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Sen. McCain gets ready for 'Saturday Night Live'

Saturday, July 27, 2002

PHOENIX -- Arizona Sen. John McCain said he's thankful there will be a week of rehearsals before he guest hosts "Saturday Night Live" this fall.

Jennifer Skorlich, NBC's director of non-prime-time programming, confirmed Thursday that McCain will be an SNL host.

The date of McCain's appearance was not immediately announced.

McCain said recent polls have shown that many young people get their political news from Jay Leno, David Letterman, "SNL," or Comedy Central.

"It's scary, but true," he said.

Magic among most powerful black execs

LOS ANGELES -- Basketball great Earvin "Magic" Johnson has been named one of Fortune magazine's 50 "Most Powerful Black Executives."

Johnson, who heads a chain of movie theaters and a real estate development firm worth an estimated $500 million, ranked 33rd on the top 50 list. He also heads the nonprofit Magic Johnson Foundation.

Heading the list is E. Stanley O'Neal, chief operating officer of Merrill Lynch; followed by Ken Chenault, chief executive officer of American Express; and Richard Parsons, CEO of AOL Time Warner.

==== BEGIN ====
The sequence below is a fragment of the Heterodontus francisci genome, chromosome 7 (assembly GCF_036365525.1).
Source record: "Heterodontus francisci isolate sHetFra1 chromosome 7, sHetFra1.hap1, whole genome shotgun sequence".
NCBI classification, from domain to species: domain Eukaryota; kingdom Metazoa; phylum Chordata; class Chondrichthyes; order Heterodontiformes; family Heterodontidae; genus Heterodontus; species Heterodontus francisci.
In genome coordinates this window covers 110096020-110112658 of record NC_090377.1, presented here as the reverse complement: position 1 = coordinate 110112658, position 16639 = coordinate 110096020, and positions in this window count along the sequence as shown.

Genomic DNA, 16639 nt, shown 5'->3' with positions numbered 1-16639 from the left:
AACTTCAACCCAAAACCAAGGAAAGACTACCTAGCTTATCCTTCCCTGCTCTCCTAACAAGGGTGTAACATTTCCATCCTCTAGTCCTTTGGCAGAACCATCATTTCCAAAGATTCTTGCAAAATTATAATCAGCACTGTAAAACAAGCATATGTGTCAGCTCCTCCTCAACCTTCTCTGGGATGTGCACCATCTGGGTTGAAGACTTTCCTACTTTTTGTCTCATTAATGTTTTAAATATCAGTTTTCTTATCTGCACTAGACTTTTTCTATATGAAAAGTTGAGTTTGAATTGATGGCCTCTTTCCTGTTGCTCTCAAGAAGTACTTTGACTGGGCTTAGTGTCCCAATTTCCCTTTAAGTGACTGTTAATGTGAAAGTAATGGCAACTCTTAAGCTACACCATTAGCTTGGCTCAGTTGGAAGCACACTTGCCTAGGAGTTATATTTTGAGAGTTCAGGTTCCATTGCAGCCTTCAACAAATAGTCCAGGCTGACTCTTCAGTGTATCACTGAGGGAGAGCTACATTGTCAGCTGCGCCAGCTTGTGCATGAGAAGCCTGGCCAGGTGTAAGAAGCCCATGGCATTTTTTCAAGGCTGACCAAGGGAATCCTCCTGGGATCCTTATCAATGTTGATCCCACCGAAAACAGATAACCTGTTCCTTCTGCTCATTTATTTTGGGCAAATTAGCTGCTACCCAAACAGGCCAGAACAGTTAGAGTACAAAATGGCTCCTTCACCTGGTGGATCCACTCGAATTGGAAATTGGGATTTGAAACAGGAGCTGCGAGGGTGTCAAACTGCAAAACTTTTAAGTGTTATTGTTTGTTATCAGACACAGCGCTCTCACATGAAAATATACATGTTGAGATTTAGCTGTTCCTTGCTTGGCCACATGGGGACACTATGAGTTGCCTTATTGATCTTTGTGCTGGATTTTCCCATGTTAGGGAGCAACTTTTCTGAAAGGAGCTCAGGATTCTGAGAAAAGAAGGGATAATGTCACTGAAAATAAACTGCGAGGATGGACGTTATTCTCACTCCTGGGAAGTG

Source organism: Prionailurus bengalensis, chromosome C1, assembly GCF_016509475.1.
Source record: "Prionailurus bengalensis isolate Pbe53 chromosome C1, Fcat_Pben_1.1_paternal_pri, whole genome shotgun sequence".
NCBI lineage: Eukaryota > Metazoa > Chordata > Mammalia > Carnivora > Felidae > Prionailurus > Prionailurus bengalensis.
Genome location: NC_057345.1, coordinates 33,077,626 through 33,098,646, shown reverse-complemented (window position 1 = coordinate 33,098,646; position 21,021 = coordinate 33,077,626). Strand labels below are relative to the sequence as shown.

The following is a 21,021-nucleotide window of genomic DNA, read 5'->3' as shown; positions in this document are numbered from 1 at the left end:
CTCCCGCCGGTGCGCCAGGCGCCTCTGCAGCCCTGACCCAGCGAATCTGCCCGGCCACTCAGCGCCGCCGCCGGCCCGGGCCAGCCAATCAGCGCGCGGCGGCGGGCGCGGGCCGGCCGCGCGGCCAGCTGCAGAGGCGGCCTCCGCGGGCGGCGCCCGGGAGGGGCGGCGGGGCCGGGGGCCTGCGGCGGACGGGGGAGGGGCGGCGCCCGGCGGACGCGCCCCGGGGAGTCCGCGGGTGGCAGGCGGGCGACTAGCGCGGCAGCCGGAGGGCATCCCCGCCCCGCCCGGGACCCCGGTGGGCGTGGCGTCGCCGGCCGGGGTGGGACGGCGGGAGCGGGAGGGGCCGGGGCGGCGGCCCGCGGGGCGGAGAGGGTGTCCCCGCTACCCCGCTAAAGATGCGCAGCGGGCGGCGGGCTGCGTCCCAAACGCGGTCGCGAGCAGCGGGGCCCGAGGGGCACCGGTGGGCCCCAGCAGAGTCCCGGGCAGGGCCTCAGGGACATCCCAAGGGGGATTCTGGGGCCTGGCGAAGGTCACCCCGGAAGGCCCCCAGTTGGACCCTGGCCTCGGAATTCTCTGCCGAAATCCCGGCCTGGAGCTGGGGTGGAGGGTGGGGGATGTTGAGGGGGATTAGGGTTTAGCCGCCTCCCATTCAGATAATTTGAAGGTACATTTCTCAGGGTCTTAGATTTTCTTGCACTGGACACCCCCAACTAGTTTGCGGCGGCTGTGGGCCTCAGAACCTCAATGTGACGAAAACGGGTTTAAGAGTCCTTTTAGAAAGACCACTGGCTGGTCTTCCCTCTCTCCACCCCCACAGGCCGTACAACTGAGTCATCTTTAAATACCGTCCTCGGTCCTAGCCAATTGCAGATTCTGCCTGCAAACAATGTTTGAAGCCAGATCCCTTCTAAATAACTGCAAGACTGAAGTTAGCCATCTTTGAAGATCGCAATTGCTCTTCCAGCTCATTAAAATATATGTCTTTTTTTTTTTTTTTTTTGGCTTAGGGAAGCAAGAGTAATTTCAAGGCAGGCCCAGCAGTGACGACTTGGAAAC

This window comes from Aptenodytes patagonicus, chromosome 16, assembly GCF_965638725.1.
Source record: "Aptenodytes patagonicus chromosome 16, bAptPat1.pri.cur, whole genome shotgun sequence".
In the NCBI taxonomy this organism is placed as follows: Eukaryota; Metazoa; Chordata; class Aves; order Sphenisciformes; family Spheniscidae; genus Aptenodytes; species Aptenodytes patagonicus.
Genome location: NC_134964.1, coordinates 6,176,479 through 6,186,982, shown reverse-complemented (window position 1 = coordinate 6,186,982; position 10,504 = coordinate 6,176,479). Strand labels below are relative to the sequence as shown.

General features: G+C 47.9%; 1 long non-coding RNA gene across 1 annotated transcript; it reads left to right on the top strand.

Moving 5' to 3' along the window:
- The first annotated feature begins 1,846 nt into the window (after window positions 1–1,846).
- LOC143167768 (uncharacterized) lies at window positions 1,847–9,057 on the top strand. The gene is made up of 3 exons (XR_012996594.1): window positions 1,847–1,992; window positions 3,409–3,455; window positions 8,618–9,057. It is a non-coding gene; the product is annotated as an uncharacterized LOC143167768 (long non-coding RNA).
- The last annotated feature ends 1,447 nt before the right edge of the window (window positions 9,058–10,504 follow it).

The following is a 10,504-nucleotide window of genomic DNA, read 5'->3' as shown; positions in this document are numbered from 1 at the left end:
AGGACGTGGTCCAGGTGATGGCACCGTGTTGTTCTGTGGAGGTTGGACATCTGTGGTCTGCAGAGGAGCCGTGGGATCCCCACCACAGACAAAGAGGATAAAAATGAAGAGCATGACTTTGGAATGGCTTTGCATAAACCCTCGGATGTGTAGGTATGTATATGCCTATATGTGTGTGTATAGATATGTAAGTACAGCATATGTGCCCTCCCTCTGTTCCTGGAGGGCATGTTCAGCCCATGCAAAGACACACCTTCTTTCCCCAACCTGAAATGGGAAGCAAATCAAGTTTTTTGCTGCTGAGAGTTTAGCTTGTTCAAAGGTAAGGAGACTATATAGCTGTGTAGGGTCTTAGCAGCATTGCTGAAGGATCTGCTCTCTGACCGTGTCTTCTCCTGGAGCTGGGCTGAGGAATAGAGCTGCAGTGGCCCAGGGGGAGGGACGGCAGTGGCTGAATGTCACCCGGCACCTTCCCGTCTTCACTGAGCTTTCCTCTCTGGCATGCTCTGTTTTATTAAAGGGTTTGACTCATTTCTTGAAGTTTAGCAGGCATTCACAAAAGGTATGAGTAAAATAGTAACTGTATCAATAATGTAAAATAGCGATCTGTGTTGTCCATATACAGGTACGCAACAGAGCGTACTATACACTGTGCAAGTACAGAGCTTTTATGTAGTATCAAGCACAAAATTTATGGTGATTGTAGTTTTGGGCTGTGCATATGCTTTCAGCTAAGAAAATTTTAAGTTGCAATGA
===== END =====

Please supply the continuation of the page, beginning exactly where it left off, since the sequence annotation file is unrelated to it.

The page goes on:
Jennifer Lopez takes leave of latest husband

LOS ANGELES -- Jennifer Lopez has officially had enough of her 10-month marriage to dancer Cris Judd.

The actress-singer filed a divorce petition, citing irreconcilable differences, in Superior Court Thursday, a day after her 32nd birthday.

The couple separated June 2, and the subsequent divorce negotiations were "extremely amicable," commented Lopez's attorney, Dennis M. Wasser.

Lopez, who recently starred in the thriller "Enough," married Judd in a private ceremony in Calabasas on Sept. 29, just months after she broke up with hip-hop mogul Sean "P. Diddy" Combs.

Capt. Kirk does 'Lucy in the Sky' for music show

LOS ANGELES -- William Shatner says musicians shouldn't take offense if they're featured on his new VH1 documentary show, "One Hit Wonders."

The "Star Trek" star, who has poked fun at his own cover versions of "Lucy in the Sky With Diamonds" and "Mr. Tambourine Man," said the show is a tribute to unforgettable tunes by artists who never repeated the same success.

"In the world that we inhabit, having one hit is a lot better than having no hits," the 71-year-old Shatner said.

Despite the show's lighthearted approach, he added, it illustrates the difficulty of achieving success in the music industry.

--From wire reports


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